In a stewing pot, fry the chopped onions in the olive oil, stirring often and scraping the bottom of the pot until onions start to brown. Add the garlic, and let fry another two minutes. Add the fried or roasted pork and any juices, scraping the pan they were cooked in, and with a little water rinse the scrapings into the cooking pot. Add 2 quarts of water plus the bay leaves. Simmer, covered, until the pork is becoming tender, about 1/2 hour. Break up the pork pieces. Drain the lentils and add them to the pork mixture. Chop the tomatillos (husks removed) and add them to the pot. Add water to the top of the lentils, and simmer until they are becoming tender, stirring occasionally and adding a little water to keep them moist. Add the seasonings and salt. When stirring, break up the chunks of meat against the side of the pot. When the lentils are fully tender, taste and add salt as needed. Add the rinsed and drained beans and simmer for few minutes, scraping the bottom of the pot occasionally and adding hot water to desired thickness. Taste again and do a final salt adjustment. Stir in the chopped cilantro and remove from the heat.

This is best if made ahead and reheated to serve. It can be topped with a little sour cream diluted first with milk to resemble Mexican “crema”.

Sunday, November 12, 2006

Biscotti Biscotti

I bet you never ate a biscotti. And I'd win my bet. That's because if there is only one of those crunchy subtle Italian cookies around, it's a "biscotto". More than one give you the plural word, "biscotti". I guess that's somewhere between precision and pedantry on my part, but I'd always prefer more than one biscotto anyway. And if you make your own, you can afford to eat all you want!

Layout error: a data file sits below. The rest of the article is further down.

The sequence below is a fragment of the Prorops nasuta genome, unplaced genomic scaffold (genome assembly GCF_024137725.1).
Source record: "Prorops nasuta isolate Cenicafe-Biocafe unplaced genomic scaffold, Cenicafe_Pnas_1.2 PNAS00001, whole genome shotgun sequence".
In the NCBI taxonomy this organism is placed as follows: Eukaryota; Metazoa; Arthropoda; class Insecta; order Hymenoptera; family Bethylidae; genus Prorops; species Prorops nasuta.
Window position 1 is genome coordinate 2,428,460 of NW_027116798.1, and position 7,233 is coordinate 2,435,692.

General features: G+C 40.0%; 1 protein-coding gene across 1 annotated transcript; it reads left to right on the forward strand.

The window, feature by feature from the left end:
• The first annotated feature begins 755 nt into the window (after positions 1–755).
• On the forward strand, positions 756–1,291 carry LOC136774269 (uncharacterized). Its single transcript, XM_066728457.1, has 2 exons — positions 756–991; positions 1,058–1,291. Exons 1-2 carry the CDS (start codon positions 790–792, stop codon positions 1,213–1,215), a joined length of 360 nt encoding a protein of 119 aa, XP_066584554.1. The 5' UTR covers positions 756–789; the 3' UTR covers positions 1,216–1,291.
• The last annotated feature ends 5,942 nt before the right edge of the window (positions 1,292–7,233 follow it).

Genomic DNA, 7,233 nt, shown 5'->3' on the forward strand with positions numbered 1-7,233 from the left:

With the rise of coffee shops in the 1990s with their Italian-styled coffee specialities, biscotti, previously an obscure “ethnic” cookie, gained great popularity. For me, getting a recipe to produce a dry, crispy, and slightly hard almond-filled pastry required a lot of trial and error. The few recipes I could find in cookbooks (the ones around a decade ago, at least) made dry, cakey, eggy bars like those dreary packaged "Stella" brand biscotti from my childhood in Italian-drenched southern New England.

The tricks for making really good biscotti include replacing some of the egg yolk with egg white, using part bread flour, and being careful with the heat. The almonds and almond essence make the most typical (and still my favorite) biscotti. But it is easy to replace the almonds with hazelnuts, add a little mace or cinnamon (whole anise seeds are traditional in Italy) and change from almond essence to vanilla, add some candied orange rind, or dip or smear one side of the cookie with melted chocolate chips.

Almond Biscotti Tim

2 tablespoons butter
1 cup plus 1 tablespoon sugar
1 egg plus 2 egg whites (reserve 1 yolk for the glaze)
2 teaspoons almond extract
1-1/2 cups unsifted all-purpose flour
3/4 cup unsifted bread flour
1-1/2 teaspoons baking powder
1/8 teaspoons salt
1-1/2 cups whole raw almonds

Preheat the oven to 340 degrees (or 330 convection bake). Lightly oil a large, preferably non-stick baking sheet. So the biscotti do not brown too much on the bottom, use an insulated baking sheet, or place a second sheet under the first, or better yet, lay a sheet of baking parchment paper on the cookie sheet.

In the bowl of an electric mixer, beat together the butter, sugar, eggs, and almond extract for about 2 minutes, or until very smooth. Add the flour, baking powder, and salt, and mix until a soft dough forms. Mix in the almonds until they are evenly distributed.